By the end of 1997, Bilow had billed almost 6,000 hours and Stuart had billed over 5,300 hours to the Brouwer case. In total, the firm had invested approximately $3 million of attorney time in the case but had recovered only about $800,000 in fees after settling with some of the defendants. As the May 1998 trial date approached, the firm's Management Committee became concerned about the likelihood of recovering even a portion of its expenses. The Committee scheduled a meeting with Michael Freed, the head of the firm's litigation department, to discuss the possibility of taking Stuart off the case. Freed told the Committee that he believed Bilow, along with local Indianapolis counsel, Hugh Baker, could adequately try the case alone. Freed based his opinion on several factors: most of the named defendants had settled or had been dismissed; the potential recovery against one of the defendants was minimal and did not warrant any more attorney time; he respected Baker's experience as a seasoned trial lawyer; and he had confidence in Bilow's ability as a litigator. On February 26, 1998, in a memo to Bilow, the Committee announced that, when the trial began, she and Baker would litigate the case by themselves in Indianapolis, although Stuart and others would be available in Chicago to provide assistance.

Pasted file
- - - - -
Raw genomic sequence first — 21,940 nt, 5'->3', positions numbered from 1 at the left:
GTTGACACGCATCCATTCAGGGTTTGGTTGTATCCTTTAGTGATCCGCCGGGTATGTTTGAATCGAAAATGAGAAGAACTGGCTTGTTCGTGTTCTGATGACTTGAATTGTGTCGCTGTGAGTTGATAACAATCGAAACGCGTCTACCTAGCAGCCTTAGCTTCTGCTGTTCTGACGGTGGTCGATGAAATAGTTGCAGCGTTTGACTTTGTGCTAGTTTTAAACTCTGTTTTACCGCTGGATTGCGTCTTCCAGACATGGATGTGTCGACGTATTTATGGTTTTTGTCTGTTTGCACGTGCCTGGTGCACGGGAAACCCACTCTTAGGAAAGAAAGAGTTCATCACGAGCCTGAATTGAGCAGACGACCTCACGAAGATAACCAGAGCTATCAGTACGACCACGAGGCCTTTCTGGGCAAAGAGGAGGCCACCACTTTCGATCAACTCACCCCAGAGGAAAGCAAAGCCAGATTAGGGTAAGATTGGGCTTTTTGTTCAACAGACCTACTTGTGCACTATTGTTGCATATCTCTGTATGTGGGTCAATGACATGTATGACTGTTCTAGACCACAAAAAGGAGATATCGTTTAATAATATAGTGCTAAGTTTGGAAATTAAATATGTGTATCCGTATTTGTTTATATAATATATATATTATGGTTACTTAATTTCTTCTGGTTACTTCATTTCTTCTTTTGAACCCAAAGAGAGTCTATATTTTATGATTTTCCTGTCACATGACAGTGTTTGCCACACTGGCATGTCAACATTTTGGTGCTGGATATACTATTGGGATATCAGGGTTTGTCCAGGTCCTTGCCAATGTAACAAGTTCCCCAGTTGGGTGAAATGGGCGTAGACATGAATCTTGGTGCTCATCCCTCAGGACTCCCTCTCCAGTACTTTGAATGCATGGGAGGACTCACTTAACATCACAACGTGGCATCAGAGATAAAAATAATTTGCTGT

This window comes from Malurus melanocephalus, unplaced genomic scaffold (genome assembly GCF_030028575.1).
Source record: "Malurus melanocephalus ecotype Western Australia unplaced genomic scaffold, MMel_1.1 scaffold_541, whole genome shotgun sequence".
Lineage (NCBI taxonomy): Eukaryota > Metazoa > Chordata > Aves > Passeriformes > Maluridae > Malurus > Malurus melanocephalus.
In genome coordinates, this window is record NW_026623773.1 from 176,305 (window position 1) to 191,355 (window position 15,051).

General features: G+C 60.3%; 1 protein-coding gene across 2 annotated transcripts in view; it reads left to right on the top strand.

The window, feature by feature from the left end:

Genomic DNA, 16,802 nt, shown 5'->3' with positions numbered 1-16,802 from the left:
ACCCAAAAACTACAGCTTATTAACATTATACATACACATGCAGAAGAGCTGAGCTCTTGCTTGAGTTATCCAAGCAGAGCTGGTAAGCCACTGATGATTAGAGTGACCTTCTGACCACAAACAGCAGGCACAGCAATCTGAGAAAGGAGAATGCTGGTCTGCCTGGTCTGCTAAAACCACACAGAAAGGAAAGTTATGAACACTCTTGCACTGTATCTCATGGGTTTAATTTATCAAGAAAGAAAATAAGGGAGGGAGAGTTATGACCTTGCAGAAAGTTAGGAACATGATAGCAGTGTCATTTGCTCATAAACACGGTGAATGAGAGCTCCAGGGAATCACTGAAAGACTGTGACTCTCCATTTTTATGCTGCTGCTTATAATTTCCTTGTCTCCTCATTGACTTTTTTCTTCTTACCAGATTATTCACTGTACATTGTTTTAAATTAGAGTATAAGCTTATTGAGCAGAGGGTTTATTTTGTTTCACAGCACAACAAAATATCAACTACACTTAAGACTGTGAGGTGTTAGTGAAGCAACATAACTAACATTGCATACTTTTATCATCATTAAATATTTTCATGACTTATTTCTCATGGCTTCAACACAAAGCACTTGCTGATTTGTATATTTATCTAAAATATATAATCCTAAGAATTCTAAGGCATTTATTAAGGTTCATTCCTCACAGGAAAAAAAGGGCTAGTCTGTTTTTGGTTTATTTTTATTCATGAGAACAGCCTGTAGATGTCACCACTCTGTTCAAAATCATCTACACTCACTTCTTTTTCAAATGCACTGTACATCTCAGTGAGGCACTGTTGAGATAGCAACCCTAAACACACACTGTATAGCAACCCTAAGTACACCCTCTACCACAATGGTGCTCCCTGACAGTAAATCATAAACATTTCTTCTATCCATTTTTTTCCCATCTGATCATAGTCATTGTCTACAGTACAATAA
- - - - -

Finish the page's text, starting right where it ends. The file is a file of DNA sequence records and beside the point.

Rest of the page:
On March 10, 1998, Bilow met with Shelist and voiced her concerns about trying the Brouwer case with only Baker's help. Bilow believed that the case involved complex legal issues and she did not believe Baker to be up to the job. Bilow also informed Shelist that she would not be able to spend each night of the anticipated month-long trial in Indianapolis because her husband worked nights and she did not have alternate child care arrangements. Bilow suggested that she could commute daily to Indianapolis, and although the flight would not arrive in time for the morning session of trial, the Brouwer judge would not object to her being late every day. Shelist refused to permit her proposed commuting arrangement, and he also refused to assign anyone else to help her litigate the case.


Bilow and the firm came to an impasse on the matter: her position was that Shelist was asking her to do the impossible, and that, even if the firm were to fire her, she could not stay in Indianapolis during the trial. She believed that the firm was responsible for arranging child care for its lawyers; the firm disagreed. The May trial date was ultimately continued, but Shelist reported the events of the meeting to the Management Committee, which shared Shelist's view that Bilow was being insubordinate. The Committee instructed Shelist to prepare a memo recording the events of the meeting and the circumstances of the conflict, which he did on April 30, 1998, almost two months after the meeting. (April 30, 1998 also happened to be the day after Bilow wrote the letter to the firm threatening "criminal liability" if it failed to compensate her for the past gross-up amounts.)